dpm is a Birmingham-based freelancer with experience of arts and lifestyle features.
A very different Peter Pan
Peter Pan flies into Birmingham Repertory Theatre this Christmas – but it's not Peter Pan as we know it. This new modern production brings Peter Pan right into the present day and into the heart of Birmingham.
With stunning sets, dramatic music and lots of high-flying special effects, this is no pantomime but still succeeds in being a Christmas show with lots of fun.
Peter Pan is first seen chasing his shadows around Wendy's kitchen. When she finds a stranger sitting in her home, Wendy initially challenges him and then agrees to help him, reaching for the stapler to re-attach Peter to his shadows. Wendy is growing up in a foster home in inner-city Birmingham and has faced most problems so she seems particularly unfazed by this strange visitor.
Instead, she befriends Peter and decides to take both of her brothers, John and Michael, with her on an adventure to Neverland. Here she finds a group of Lost Ones, children whose parents have lost them, living at a skateboard park and dressed in a rag-tag array of recycled costumes.
As if this isn't bad enough, Wendy then encounters the embittered Hook, here played by Nia Gwynne, who is desperate to find Peter Pan and kill him in revenge for him cutting off her arm and feeding it to the giant crocodile.
Gwynne is a masterly villain, chasing Pan and the Lost Ones around the stage, scything through the air with her hook and planning evil on all sides. But she hasn't counted on the determination of Pan and his friends not to walk the plank!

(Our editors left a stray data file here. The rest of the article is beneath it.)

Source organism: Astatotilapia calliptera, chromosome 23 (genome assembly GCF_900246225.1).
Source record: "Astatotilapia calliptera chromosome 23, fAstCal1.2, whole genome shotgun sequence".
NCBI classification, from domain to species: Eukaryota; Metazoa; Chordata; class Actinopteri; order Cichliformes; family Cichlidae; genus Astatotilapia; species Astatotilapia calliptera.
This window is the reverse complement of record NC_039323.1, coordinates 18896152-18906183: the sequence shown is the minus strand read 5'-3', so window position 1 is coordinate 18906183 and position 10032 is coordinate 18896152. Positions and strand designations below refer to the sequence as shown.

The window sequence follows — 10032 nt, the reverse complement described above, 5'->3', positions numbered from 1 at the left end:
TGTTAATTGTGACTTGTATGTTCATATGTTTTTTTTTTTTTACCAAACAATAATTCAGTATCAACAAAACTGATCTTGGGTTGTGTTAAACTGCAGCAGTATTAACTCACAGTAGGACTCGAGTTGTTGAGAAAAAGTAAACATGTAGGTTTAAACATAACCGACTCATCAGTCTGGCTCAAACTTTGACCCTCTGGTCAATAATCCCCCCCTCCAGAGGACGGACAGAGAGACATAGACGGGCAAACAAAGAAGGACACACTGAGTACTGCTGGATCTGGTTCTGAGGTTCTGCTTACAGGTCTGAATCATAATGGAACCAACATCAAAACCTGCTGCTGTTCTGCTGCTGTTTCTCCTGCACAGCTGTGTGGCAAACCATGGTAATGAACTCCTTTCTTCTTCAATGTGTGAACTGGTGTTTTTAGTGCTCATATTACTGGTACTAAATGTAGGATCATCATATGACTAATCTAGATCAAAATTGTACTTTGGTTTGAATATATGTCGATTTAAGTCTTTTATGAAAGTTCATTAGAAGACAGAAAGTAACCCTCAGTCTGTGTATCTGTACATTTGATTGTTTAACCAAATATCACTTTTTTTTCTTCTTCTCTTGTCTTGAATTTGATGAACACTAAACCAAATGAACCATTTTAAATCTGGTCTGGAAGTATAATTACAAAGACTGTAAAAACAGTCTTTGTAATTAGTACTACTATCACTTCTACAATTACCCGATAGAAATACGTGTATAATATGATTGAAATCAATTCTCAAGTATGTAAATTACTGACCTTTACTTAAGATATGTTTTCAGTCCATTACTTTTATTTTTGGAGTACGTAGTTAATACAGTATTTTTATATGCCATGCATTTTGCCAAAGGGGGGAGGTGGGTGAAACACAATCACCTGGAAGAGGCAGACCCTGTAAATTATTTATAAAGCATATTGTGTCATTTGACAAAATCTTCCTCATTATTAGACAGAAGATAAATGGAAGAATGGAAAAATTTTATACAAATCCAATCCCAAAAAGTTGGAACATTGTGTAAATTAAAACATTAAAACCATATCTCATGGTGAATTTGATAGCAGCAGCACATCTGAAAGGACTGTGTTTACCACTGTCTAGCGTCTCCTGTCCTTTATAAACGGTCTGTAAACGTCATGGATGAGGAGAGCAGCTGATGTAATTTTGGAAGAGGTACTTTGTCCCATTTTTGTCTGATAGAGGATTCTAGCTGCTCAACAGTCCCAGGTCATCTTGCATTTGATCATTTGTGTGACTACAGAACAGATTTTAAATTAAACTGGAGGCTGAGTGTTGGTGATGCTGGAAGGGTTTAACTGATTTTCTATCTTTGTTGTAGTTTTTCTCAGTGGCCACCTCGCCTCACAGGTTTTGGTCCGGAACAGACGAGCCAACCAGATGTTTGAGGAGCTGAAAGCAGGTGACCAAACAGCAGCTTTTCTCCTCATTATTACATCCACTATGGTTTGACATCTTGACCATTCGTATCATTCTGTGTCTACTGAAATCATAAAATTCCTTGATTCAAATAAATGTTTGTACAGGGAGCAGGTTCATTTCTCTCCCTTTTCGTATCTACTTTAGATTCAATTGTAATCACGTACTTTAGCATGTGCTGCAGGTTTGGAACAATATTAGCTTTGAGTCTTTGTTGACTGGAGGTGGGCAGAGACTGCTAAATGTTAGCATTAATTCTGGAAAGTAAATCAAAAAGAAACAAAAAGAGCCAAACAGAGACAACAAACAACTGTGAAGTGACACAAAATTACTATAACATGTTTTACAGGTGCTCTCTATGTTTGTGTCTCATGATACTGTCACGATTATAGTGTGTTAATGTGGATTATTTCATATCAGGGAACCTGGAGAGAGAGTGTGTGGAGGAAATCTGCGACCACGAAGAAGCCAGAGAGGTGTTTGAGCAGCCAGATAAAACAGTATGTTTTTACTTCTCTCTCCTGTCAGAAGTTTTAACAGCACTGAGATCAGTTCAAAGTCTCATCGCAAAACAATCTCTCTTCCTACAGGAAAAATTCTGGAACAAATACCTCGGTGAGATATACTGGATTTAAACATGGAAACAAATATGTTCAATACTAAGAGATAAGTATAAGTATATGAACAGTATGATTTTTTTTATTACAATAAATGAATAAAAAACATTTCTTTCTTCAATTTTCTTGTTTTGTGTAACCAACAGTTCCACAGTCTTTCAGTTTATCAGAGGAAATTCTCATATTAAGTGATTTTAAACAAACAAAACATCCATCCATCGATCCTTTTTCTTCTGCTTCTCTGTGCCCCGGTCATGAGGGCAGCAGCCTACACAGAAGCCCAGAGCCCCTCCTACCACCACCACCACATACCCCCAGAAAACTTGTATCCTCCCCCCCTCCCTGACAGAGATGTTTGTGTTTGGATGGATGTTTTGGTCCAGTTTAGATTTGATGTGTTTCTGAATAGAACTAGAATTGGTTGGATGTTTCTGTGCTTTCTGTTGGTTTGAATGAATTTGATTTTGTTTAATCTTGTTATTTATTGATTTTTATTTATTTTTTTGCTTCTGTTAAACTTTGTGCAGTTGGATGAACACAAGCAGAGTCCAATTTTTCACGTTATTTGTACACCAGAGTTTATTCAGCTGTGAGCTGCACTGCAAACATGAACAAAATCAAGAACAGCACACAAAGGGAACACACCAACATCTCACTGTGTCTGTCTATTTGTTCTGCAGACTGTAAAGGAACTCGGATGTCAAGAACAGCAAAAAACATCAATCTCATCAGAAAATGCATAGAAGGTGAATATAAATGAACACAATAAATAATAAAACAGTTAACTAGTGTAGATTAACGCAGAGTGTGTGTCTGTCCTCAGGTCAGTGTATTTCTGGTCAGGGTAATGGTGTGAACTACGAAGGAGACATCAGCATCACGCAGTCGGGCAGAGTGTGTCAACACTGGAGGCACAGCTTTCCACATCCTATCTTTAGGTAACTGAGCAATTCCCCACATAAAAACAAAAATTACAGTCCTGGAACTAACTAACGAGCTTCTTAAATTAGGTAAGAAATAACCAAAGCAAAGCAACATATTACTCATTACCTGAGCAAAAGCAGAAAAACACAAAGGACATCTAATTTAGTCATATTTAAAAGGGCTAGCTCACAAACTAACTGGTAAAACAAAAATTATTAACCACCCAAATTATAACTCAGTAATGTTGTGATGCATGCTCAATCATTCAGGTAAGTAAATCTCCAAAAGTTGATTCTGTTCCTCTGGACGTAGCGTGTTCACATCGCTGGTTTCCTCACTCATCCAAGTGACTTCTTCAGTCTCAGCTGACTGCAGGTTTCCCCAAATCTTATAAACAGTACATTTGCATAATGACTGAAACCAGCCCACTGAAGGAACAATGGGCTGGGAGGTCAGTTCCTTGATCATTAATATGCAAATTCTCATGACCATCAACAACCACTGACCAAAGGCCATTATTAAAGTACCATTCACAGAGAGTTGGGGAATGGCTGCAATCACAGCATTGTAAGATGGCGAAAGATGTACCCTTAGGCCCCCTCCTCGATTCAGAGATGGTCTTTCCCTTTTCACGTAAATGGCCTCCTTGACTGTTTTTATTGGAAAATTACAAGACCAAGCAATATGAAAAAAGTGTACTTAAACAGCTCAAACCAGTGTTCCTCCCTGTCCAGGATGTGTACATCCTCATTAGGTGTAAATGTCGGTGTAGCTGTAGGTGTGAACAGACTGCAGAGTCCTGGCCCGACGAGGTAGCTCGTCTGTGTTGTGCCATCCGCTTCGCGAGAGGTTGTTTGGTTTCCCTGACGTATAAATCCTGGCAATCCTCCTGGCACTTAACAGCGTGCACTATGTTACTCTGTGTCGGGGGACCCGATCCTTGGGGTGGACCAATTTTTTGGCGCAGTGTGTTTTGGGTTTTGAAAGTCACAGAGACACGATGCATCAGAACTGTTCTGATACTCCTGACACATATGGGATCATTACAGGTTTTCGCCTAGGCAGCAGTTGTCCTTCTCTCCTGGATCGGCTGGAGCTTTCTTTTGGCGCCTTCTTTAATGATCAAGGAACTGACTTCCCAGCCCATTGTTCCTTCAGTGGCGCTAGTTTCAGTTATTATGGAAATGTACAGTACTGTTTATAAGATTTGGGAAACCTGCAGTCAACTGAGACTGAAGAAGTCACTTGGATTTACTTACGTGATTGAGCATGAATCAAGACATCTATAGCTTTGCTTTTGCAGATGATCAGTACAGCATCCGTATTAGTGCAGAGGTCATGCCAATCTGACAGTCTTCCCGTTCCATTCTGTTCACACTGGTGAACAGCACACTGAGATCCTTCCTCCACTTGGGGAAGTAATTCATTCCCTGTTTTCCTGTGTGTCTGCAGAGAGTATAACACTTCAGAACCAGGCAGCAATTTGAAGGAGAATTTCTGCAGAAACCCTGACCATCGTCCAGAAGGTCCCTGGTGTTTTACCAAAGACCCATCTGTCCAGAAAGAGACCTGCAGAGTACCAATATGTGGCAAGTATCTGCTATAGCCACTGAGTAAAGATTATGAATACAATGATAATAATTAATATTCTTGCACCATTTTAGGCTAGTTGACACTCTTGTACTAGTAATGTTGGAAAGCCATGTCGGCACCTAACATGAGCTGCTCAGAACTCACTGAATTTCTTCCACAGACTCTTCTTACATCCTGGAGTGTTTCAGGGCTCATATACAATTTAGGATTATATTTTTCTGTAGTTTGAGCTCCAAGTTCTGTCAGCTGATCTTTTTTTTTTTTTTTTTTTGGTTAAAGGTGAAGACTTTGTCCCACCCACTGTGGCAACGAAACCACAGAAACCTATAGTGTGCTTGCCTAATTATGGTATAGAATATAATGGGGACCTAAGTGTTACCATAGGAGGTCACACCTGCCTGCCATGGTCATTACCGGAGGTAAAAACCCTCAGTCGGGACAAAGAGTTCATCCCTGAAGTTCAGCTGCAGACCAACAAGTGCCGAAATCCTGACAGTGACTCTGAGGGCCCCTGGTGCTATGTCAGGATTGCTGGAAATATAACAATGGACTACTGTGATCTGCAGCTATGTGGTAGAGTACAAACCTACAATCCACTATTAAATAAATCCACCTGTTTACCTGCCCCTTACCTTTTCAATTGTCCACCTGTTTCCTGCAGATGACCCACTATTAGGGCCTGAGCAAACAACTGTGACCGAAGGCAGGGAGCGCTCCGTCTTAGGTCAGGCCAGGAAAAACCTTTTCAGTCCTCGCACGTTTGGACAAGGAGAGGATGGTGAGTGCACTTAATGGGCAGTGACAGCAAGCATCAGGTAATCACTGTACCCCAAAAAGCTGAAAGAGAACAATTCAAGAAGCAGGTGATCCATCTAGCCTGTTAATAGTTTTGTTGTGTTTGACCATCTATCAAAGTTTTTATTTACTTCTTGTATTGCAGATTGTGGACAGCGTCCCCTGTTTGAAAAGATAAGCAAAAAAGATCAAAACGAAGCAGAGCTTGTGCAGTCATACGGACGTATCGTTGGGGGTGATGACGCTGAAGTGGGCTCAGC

Wendy is played by Cora Tsang as a blend of feisty and angry but with a soft inside which she discovers through her new friendships. Lawrence Walker's Pan is childish, keen to have fun and unwilling to accept any responsibility but there's also a sense that he would secretly like Wendy's life.
The production has been co-adapted by Georgia Christou and Liam Steel, who also directs. They've certainly taken Peter Pan in a new direction, replacing the fairy tale elements with an urban harshness which makes the domestic scenes very real. That's not to say that Neverland is normal – when you have giant crocodiles appearing to gobble up one-armed villains and flying children who refuse to grow up there has to be some level of the fantastical.
The sets are really impressive. We begin on the housing estate but are soon flying through the skies to Neverland where we also meet mermaids under the sea and are taken on board the pirate ship.
When J M Barrie created Peter Pan, he was writing very much for his place and time, this new version sets the story very definitely in modern day Birmingham in a Peter Pan which is very much reimagined.
I went along. It was appalling- completely stripped of all its magic the amount of tutting, eye rolling and sighs were audible.
We walked out at the break and so did hordes of others. However, itâ€™s hard to have read likeminded stuff about this abomination, as so many pander to an extreme liberalism that locks down honest debate.
This is from someone anti Brexit, who voted Labour, but this ill thought adaptation was the wrong platform for social issues.